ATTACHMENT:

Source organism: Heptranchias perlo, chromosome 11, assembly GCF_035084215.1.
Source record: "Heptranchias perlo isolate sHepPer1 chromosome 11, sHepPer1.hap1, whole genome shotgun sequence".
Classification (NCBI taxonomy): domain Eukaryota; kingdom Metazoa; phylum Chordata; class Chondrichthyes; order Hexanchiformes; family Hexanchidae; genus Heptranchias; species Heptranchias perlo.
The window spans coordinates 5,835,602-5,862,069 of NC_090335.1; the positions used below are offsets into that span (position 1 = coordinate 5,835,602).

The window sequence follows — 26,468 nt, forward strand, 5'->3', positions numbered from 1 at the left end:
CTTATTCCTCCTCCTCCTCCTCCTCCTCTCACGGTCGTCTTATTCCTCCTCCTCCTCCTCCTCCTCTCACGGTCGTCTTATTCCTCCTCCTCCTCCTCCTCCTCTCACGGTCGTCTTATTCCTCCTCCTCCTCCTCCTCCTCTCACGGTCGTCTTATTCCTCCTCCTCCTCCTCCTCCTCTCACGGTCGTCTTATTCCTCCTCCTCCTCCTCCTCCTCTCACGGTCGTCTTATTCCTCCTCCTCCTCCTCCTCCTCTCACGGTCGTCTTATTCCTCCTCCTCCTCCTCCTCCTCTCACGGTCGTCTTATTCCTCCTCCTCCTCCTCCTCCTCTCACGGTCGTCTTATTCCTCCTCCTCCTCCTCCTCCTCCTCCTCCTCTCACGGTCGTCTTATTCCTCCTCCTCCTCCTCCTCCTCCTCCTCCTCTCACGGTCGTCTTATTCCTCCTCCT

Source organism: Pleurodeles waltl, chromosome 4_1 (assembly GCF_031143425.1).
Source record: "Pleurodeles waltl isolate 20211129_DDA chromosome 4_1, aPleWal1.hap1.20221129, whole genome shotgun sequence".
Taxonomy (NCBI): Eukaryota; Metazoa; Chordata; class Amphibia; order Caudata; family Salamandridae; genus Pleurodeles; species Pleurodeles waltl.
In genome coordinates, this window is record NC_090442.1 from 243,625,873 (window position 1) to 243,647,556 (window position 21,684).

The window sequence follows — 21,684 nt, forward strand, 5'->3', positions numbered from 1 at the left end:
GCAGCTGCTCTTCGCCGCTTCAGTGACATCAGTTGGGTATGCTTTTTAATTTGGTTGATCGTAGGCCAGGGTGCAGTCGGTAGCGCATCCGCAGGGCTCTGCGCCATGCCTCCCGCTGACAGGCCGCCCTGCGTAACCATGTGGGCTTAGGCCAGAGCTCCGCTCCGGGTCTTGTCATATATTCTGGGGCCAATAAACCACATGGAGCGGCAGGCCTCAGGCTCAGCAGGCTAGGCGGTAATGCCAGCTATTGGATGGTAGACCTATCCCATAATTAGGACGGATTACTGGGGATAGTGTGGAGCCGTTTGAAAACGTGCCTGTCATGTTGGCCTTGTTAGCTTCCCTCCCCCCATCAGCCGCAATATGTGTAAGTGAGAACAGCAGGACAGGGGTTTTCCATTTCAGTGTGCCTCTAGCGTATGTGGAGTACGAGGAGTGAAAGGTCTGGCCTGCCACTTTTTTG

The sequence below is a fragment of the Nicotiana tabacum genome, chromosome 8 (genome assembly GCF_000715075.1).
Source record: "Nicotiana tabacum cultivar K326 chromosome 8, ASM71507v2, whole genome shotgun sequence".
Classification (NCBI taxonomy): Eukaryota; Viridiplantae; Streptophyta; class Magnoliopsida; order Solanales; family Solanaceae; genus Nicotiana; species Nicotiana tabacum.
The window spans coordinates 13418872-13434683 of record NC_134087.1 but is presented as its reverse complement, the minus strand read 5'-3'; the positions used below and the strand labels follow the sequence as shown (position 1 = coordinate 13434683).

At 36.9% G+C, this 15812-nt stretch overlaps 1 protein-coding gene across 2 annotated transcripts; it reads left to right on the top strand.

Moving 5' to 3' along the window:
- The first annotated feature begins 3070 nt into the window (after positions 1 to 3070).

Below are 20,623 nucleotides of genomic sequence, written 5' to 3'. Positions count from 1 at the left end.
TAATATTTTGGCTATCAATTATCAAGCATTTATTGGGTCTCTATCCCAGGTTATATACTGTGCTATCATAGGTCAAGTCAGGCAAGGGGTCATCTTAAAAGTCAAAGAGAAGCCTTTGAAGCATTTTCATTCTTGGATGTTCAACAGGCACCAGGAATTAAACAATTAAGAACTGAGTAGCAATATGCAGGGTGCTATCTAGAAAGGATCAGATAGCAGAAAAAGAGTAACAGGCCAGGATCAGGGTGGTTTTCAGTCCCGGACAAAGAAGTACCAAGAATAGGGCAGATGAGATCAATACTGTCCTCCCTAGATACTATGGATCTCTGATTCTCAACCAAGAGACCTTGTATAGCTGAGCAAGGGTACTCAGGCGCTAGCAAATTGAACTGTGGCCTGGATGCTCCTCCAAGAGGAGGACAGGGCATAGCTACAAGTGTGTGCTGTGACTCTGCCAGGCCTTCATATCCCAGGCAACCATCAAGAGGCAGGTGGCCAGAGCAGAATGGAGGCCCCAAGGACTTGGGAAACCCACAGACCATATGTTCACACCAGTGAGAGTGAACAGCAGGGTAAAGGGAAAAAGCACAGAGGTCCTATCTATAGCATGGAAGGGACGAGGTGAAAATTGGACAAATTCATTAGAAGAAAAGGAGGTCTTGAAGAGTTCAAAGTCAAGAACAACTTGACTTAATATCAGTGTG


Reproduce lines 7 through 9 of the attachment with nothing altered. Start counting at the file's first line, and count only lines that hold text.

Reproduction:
Source organism: Pleurodeles waltl, chromosome 4_1 (assembly GCF_031143425.1).
Source record: "Pleurodeles waltl isolate 20211129_DDA chromosome 4_1, aPleWal1.hap1.20221129, whole genome shotgun sequence".
Taxonomy (NCBI): Eukaryota; Metazoa; Chordata; class Amphibia; order Caudata; family Salamandridae; genus Pleurodeles; species Pleurodeles waltl.